Experiments showed that some substances only moved from the negative conductor, known as the cathode, towards the positive conductor, the anode, and some only travelled the other way. The former were named anions, and the latter cations.[7]

Swedish physicist Svante August Arrhenius elaborated on Faraday’s idea in 1884, when he showed that when salt - which is composed of sodium chloride (NaCl) - is dissolved in water, it breaks up into negatively charged chlorine ions (Cl-) and positively charged sodium ions (Na+).[8]

Diagram showing negatively charged chlorine ions moving towards the anode, and positively charged sodium ions moving towards the cathode.

Figure 6.5
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When sodium chloride (NaCl) is dissolved in water, the negatively charged chlorine ions (Cl-) move towards the positively charged conductor - the anode, and the positively charged sodium ions (Na+) move towards the negatively charged conductor - the cathode.

6.2.1 Geissler tubes

In 1838, Faraday passed an electric current through a glass tube that had had most of its air sucked out. He noticed that this produced a light that began at the cathode and ended at the anode.[9]

In 1857, German instrument-maker Heinrich Geißler improved upon Faraday’s idea when he invented a way to pump even more air out of the tube. When he did this, Geißler found that the light filled the whole tube. He pumped different gases into the tube and found that they produced lights of different colours.[10] This idea was commercialised by 1910, when Geissler tubes were used to make neon signs.[11] British chemist William Crookes developed Geißler’s idea in the 1870s, creating Crookes tubes, which were improved upon in the 1900s with cathode ray tubes, leading to the first televisions in the 1930s.[11]

Coloured drawing of Geissler tubes.

Figure 6.6
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Drawing of Geissler tubes, 1869.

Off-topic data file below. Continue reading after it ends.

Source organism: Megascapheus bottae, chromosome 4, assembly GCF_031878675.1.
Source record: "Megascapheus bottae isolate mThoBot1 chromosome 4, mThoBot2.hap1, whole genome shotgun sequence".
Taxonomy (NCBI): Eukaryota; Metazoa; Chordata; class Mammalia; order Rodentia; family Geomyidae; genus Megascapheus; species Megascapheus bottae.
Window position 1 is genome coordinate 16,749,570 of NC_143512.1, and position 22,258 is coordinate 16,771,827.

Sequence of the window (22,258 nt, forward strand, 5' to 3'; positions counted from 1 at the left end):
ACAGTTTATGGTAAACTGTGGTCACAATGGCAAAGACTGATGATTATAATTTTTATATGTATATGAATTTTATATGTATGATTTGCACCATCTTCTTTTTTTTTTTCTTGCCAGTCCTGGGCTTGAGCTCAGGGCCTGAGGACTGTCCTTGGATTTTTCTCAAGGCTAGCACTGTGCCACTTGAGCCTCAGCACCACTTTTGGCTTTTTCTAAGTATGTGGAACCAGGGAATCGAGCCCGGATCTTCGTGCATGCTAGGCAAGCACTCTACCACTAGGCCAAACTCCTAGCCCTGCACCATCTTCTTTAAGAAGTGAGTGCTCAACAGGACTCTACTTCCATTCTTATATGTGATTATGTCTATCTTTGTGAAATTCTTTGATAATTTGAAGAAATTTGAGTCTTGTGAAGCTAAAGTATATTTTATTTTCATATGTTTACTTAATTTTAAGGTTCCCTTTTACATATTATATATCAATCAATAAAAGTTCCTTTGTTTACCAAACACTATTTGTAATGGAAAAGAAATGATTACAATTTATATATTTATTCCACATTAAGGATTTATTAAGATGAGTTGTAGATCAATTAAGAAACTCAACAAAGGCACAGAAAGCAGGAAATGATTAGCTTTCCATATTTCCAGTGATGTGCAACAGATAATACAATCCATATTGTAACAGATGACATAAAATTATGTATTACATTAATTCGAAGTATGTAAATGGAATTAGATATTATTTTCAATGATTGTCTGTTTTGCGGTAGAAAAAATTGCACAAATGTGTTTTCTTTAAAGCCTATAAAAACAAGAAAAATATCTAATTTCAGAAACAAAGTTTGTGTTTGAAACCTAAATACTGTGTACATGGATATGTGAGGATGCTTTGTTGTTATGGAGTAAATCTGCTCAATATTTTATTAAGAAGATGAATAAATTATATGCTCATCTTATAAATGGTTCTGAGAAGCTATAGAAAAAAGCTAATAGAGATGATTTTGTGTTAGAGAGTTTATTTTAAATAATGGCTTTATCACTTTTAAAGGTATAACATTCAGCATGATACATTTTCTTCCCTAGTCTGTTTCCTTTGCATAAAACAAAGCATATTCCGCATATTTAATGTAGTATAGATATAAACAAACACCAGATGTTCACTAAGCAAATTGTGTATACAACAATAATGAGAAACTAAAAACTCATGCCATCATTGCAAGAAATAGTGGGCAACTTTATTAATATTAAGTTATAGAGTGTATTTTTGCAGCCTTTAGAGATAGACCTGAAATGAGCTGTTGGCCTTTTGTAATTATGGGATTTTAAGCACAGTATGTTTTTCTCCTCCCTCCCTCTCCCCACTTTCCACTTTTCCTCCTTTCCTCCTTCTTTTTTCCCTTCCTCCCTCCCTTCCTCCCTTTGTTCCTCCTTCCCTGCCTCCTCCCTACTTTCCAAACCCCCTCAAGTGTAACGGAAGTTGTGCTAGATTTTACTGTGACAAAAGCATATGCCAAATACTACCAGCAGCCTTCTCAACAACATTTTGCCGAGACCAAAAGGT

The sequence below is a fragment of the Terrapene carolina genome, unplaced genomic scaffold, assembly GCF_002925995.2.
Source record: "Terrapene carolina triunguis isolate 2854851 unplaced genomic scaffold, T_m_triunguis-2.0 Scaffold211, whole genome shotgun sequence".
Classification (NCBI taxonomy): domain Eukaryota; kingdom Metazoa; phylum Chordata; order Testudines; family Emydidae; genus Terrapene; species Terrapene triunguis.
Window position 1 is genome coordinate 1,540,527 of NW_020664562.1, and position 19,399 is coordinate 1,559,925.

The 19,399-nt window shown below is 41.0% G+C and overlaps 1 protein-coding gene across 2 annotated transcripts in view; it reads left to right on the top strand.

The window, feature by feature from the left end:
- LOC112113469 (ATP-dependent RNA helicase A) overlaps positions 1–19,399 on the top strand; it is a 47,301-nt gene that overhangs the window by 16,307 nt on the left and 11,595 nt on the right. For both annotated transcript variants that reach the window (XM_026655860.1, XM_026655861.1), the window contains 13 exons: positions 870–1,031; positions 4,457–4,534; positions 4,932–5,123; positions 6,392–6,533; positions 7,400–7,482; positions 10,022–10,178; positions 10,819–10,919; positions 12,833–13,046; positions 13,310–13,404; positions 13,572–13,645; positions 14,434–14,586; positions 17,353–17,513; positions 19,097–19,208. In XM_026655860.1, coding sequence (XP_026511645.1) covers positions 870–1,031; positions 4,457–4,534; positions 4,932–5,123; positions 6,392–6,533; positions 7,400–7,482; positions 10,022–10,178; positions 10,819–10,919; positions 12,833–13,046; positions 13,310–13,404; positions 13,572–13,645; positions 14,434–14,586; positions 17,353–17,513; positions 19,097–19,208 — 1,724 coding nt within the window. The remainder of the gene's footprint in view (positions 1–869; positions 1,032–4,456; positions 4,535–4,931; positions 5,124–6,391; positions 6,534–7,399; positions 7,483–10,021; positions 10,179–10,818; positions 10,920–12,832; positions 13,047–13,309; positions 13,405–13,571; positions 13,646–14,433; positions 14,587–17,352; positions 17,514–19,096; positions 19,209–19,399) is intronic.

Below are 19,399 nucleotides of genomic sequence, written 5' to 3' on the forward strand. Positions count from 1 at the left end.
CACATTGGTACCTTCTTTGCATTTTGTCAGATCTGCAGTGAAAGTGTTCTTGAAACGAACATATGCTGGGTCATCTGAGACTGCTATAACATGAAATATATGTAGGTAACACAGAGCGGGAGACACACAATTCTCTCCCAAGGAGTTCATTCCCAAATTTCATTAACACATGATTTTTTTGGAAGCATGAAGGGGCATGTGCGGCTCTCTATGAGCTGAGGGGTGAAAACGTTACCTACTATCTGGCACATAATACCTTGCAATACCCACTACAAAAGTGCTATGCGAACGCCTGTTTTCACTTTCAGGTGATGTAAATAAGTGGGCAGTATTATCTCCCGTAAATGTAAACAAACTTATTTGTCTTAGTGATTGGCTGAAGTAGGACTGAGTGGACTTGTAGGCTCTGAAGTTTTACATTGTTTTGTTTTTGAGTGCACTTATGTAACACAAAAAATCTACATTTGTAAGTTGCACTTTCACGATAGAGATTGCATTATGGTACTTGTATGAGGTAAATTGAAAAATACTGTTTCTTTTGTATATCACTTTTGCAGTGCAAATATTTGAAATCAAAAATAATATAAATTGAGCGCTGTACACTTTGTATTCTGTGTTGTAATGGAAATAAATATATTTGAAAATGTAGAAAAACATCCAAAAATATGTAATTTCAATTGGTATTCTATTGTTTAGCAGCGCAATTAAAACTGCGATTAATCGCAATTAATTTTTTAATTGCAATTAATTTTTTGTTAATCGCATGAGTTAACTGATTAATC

6.2.2 The discovery of the electron

When Geißler’s discovery was made, no one knew what carried electrical currents, or what it was about the current that made the gas glow. It wasn’t until 1897 that British physicist Joseph John “J.J.” Thomson determined the mass to charge ratio of the particles that appear to carry the electrical current. Thomson determined that they are over 1000 times smaller than the smallest atom. He also found that they all have the same mass, regardless of which gas was pumped into the tube.[12] Thomson had discovered the first elementary particle, the electron.

It was later understood that the electrons were travelling from the cathode, towards the anode. When there was less gas in the tube, the electrons could travel faster and sometimes struck the wall of the tube, emitting photons - ‘particles’ of light (discussed in Chapter 8). The gas molecules absorb the photons and emit electrons. They then rapidly reabsorb them, emitting another photon, usually with a lower energy. This is known as fluorescence (discussed in Chapter 10), and its effect appears the most dramatic when the gas molecules absorb ultraviolet photons and emit visible photons.[13]

The role of electrons within atoms was explained after the development of Niels Bohr’s theory of the atom in 1913 (discussed in Chapter 10).

6.3 Radiation

In 1896, French physicist Antoine Henri Becquerel conducted experiments to see if X-rays, which were discovered less than three months before (discussed in Chapter 5), were produced from elements that were naturally fluorescent, like uranium. Becquerel left some uranium salts in a draw with a photographic plate and later discovered that the plate was covered in a fog. This meant that the uranium must have emitted some kind of radiation that was not invoked by an external source of energy.[14]